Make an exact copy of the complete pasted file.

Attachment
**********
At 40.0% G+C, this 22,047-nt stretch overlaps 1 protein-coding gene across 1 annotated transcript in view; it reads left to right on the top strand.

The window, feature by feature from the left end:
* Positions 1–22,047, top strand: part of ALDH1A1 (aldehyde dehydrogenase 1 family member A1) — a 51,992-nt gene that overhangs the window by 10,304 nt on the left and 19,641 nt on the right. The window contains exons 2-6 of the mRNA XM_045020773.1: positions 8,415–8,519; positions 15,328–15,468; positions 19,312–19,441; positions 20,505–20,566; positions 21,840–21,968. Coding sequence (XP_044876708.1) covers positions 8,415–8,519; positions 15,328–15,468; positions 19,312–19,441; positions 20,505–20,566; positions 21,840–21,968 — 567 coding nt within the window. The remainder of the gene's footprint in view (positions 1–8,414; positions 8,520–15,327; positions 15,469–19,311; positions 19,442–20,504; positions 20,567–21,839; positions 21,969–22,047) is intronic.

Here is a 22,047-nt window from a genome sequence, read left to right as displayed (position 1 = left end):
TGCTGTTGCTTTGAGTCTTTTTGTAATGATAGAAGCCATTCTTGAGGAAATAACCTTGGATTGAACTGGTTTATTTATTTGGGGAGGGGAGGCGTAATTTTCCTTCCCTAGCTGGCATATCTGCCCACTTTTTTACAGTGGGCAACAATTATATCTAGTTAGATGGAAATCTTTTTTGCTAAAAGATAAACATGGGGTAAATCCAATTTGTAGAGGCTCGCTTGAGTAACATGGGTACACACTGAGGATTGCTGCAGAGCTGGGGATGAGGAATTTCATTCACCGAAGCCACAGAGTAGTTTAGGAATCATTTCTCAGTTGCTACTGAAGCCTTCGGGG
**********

At 40.0% G+C, this 22,047-nt stretch overlaps 1 protein-coding gene across 1 annotated transcript in view; it reads left to right on the top strand.

The window, feature by feature from the left end:
* Positions 1–22,047, top strand: part of ALDH1A1 (aldehyde dehydrogenase 1 family member A1) — a 51,992-nt gene that overhangs the window by 10,304 nt on the left and 19,641 nt on the right. The window contains exons 2-6 of the mRNA XM_045020773.1: positions 8,415–8,519; positions 15,328–15,468; positions 19,312–19,441; positions 20,505–20,566; positions 21,840–21,968. Coding sequence (XP_044876708.1) covers positions 8,415–8,519; positions 15,328–15,468; positions 19,312–19,441; positions 20,505–20,566; positions 21,840–21,968 — 567 coding nt within the window. The remainder of the gene's footprint in view (positions 1–8,414; positions 8,520–15,327; positions 15,469–19,311; positions 19,442–20,504; positions 20,567–21,839; positions 21,969–22,047) is intronic.

Here is a 22,047-nt window from a genome sequence, read left to right as displayed (position 1 = left end):
TGCTGTTGCTTTGAGTCTTTTTGTAATGATAGAAGCCATTCTTGAGGAAATAACCTTGGATTGAACTGGTTTATTTATTTGGGGAGGGGAGGCGTAATTTTCCTTCCCTAGCTGGCATATCTGCCCACTTTTTTACAGTGGGCAACAATTATATCTAGTTAGATGGAAATCTTTTTTGCTAAAAGATAAACATGGGGTAAATCCAATTTGTAGAGGCTCGCTTGAGTAACATGGGTACACACTGAGGATTGCTGCAGAGCTGGGGATGAGGAATTTCATTCACCGAAGCCACAGAGTAGTTTAGGAATCATTTCTCAGTTGCTACTGAAGCCTTCGGGG